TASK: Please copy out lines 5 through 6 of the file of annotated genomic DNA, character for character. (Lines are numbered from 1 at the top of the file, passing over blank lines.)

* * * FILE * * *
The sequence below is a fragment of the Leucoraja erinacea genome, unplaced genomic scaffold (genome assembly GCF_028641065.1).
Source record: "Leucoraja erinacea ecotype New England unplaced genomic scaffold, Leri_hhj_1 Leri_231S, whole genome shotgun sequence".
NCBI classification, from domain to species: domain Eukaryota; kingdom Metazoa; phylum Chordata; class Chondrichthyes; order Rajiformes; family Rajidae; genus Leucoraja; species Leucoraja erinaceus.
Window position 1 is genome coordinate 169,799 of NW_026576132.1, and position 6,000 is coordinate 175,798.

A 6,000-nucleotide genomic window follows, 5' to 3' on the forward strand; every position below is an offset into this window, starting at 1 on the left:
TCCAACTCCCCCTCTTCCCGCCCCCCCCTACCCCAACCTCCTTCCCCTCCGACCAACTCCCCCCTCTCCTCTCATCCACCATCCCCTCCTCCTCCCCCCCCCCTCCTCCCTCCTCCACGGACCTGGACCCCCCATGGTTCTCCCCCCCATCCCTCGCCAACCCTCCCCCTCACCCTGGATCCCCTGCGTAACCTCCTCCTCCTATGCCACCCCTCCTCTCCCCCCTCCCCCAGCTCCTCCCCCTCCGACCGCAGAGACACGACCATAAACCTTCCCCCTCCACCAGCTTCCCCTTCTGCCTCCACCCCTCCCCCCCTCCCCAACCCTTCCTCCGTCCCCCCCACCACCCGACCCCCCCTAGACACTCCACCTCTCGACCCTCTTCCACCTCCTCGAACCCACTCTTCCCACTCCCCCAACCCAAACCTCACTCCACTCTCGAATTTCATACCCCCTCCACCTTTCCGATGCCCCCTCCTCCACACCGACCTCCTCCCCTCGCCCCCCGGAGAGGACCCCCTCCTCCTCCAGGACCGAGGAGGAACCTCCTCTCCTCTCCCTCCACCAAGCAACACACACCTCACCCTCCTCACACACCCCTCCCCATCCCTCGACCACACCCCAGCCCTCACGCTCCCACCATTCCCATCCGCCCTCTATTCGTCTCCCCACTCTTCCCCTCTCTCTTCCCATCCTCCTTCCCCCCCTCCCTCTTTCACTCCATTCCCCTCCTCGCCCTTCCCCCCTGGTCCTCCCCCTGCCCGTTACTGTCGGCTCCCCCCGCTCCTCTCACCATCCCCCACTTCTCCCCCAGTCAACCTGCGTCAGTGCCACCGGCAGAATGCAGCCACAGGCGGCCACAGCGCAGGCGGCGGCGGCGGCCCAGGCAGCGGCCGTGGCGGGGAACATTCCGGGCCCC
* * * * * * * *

A 6,000-nucleotide genomic window follows, 5' to 3' on the forward strand; every position below is an offset into this window, starting at 1 on the left:
TCCAACTCCCCCTCTTCCCGCCCCCCCCTACCCCAACCTCCTTCCCCTCCGACCAACTCCCCCCTCTCCTCTCATCCACCATCCCCTCCTCCTCCCCCCCCCCTCCTCCCTCCTCCACGGACCTGGACCCCCCATGGTTCTCCCCCCCATCCCTCGCCAACCCTCCCCCTCACCCTGGATCCCCTGCGTAACCTCCTCCTCCTATGCCACCCCTCCTCTCCCCCCTCCCCCAGCTCCTCCCCCTCCGACCGCAGAGACACGACCATAAACCTTCCCCCTCCACCAGCTTCCCCTTCTGCCTCCACCCCTCCCCCCCTCCCCAACCCTTCCTCCGTCCCCCCCACCACCCGACCCCCCCTAGACACTCCACCTCTCGACCCTCTTCCACCTCCTCGAACCCACTCTTCCCACTCCCCCAACCCAAACCTCACTCCACTCTCGAATTTCATACCCCCTCCACCTTTCCGATGCCCCCTCCTCCACACCGACCTCCTCCCCTCGCCCCCCGGAGAGGACCCCCTCCTCCTCCAGGACCGAGGAGGAACCTCCTCTCCTCTCCCTCCACCAAGCAACACACACCTCACCCTCCTCACACACCCCTCCCCATCCCTCGACCACACCCCAGCCCTCACGCTCCCACCATTCCCATCCGCCCTCTATTCGTCTCCCCACTCTTCCCCTCTCTCTTCCCATCCTCCTTCCCCCCCTCCCTCTTTCACTCCATTCCCCTCCTCGCCCTTCCCCCCTGGTCCTCCCCCTGCCCGTTACTGTCGGCTCCCCCCGCTCCTCTCACCATCCCCCACTTCTCCCCCAGTCAACCTGCGTCAGTGCCACCGGCAGAATGCAGCCACAGGCGGCCACAGCGCAGGCGGCGGCGGCGGCCCAGGCAGCGGCCGTGGCGGGGAACATTCCGGGCCCC